Here are steps you could follow
1. The Objective
We first have to understand what your company is working towards so that you can figure out how you can contribute to that. As a procurement manager, you know that you can have a significant impact on profit, and we have already listed the goals that procurement managers typically think about. Let’s use
Objective: Reduce defective products by 10%
This objective is the same as improving quality but is also measurable.
A well-designed OKR takes input from all team members. Depending on the size of your procurement team, you either involve everyone or just the heads of the different teams. During this part, you take input to form Key Results. In what ways can procurement reduce faulty products?
KR1: Reduce the defect rate from 8% to 7.2%
KR2: Decrease monthly rework hours from 40 to 36
KR3: Reduce customer complaints from 20 to less than 18 per month
Once you have decided on your OKR, ensure everyone in your department is informed and can also give feedback. OKRs are meant to be adjusted.
Encourage creating your OKRs
Your team members should be free to create their OKRs in service to the ones you set. Progress can only be achieved if you know where you went wrong. Typically, an OKR is evaluated every quarter with check-ins every week. This allows for alterations in the Key Results if you feel it wasn’t efficient before.
At the end of this process, you should have a better understanding of your team’s strengths and will have aligned them better toward your overall goal. A team that is committed and collaborative can only help achieve your objectives.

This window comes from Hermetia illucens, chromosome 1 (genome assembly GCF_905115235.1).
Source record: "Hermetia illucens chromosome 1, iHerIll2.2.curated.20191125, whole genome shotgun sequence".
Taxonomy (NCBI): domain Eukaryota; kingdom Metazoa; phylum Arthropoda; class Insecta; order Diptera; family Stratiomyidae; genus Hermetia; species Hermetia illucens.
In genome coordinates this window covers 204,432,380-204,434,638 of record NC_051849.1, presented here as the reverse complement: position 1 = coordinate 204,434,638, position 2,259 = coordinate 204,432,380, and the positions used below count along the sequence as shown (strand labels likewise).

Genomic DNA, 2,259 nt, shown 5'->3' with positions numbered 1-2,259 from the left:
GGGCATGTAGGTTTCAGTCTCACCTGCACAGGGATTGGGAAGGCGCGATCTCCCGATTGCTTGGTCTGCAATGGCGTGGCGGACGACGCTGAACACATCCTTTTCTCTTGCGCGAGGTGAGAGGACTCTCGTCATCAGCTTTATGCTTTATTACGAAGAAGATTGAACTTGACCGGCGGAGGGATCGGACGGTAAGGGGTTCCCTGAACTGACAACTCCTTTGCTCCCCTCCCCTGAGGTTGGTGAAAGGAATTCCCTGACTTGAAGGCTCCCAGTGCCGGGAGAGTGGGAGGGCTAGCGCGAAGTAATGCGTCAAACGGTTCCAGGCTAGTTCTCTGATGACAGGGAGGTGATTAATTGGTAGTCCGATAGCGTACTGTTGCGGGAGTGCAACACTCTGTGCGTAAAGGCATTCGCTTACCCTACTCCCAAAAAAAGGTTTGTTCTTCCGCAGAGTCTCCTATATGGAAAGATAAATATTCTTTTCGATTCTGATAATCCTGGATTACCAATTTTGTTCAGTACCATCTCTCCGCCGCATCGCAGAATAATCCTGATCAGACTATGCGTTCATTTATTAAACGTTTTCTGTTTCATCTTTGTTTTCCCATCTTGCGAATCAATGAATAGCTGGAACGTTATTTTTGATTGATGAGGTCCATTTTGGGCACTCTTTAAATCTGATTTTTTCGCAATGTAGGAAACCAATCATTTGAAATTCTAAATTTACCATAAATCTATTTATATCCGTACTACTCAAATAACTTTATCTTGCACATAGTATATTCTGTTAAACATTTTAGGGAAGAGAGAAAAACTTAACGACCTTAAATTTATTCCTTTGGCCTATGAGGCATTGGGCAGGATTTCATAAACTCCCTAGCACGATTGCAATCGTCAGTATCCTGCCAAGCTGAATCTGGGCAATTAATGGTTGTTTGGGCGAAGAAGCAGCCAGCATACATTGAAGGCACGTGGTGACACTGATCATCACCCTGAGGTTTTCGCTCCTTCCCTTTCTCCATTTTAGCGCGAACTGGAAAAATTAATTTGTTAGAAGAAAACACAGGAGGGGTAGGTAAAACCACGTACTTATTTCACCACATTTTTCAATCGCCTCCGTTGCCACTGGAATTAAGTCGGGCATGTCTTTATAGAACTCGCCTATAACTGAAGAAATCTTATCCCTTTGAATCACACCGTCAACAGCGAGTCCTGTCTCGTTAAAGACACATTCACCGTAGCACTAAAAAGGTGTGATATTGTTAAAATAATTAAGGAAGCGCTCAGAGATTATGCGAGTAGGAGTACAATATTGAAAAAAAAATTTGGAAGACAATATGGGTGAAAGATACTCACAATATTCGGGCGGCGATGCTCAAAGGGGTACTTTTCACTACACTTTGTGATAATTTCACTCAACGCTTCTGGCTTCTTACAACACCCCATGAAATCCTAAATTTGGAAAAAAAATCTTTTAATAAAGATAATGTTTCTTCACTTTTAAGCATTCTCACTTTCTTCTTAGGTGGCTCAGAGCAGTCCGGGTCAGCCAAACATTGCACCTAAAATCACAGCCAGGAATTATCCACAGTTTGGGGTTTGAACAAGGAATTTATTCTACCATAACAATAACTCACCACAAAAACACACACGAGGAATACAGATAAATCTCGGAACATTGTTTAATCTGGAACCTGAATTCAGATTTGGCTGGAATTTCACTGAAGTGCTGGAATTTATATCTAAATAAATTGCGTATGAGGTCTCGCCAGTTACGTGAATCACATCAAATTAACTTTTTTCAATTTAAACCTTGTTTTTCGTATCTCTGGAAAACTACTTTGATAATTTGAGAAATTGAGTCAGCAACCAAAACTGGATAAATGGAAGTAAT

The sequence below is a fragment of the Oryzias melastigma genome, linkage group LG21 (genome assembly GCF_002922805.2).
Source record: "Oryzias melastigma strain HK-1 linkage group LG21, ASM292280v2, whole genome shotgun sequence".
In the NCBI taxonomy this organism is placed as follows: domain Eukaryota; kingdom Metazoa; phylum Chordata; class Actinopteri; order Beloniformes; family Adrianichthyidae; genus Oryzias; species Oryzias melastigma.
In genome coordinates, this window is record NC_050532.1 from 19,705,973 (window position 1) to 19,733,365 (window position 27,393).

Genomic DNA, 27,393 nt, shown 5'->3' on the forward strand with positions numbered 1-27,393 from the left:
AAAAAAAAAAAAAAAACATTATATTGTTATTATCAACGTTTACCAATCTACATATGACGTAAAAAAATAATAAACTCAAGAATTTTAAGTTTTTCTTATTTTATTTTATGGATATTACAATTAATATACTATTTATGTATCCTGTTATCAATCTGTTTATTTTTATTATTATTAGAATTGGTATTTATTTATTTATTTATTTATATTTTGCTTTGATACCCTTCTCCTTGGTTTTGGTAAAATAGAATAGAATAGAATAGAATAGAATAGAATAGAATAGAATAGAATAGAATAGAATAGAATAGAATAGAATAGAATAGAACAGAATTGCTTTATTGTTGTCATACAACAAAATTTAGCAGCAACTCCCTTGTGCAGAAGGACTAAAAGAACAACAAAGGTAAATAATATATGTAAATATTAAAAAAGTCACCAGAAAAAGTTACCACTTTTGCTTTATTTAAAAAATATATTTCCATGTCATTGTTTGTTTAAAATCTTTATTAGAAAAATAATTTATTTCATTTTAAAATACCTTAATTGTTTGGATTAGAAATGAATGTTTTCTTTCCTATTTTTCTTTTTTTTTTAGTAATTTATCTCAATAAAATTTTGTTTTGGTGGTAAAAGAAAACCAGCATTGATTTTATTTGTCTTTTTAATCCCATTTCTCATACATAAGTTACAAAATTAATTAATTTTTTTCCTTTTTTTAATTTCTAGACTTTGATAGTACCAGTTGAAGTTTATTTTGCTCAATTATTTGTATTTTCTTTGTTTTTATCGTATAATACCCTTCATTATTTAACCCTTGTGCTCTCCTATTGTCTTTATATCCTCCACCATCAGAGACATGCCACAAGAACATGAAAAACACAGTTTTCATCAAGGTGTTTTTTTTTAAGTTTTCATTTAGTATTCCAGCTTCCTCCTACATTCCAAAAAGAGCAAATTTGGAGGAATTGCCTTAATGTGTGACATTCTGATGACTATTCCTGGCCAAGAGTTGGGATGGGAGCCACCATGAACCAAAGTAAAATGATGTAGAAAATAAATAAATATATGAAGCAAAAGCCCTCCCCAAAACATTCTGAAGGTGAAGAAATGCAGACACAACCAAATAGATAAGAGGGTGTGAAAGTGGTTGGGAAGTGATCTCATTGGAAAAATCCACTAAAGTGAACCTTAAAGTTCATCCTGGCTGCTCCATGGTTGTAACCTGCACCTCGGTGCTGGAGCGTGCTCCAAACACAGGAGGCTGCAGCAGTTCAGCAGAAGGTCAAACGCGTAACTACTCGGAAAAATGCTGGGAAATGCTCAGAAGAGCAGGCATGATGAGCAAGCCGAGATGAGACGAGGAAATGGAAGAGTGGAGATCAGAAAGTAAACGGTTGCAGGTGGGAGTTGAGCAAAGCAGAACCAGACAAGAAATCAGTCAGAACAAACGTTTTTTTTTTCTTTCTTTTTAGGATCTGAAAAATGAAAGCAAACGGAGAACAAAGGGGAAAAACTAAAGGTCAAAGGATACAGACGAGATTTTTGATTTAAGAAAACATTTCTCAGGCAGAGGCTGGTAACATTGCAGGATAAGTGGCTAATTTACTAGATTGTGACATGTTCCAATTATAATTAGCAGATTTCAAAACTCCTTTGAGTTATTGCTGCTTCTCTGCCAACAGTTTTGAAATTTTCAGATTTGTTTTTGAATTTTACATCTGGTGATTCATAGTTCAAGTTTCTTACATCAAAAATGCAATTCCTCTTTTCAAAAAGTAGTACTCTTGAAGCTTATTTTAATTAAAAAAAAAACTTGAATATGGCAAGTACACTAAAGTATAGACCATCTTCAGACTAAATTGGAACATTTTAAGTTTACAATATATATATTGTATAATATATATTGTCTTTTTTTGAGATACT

In conclusion, aligning procurement goals within supply chain management is not just a strategic necessity; it’s a blueprint for success. As we’ve explored, procurement is pivotal in reducing risk, cutting costs, ensuring quality, streamlining processes, and simplifying operations. It’s a dynamic function that demands creative solutions to meet these multifaceted objectives.
Objectives and Key Results (OKRs) as a framework to enhance procurement performance underscores the importance of innovation and aspiration. OKRs not only quantify progress but also inspire a proactive approach to problem-solving. This holistic approach to procurement transformation not only drives efficiency but also fosters a culture of continuous improvement and collaboration.
In a world where supply chains are ever-evolving, organizations must recognize that aligning procurement goals isn’t merely a checkbox on the to-do list—it’s an ongoing journey toward excellence. By embracing change, setting ambitious objectives, and working collectively, procurement teams can become catalysts for positive transformation, ultimately leading to enhanced organizational success in an increasingly competitive landscape.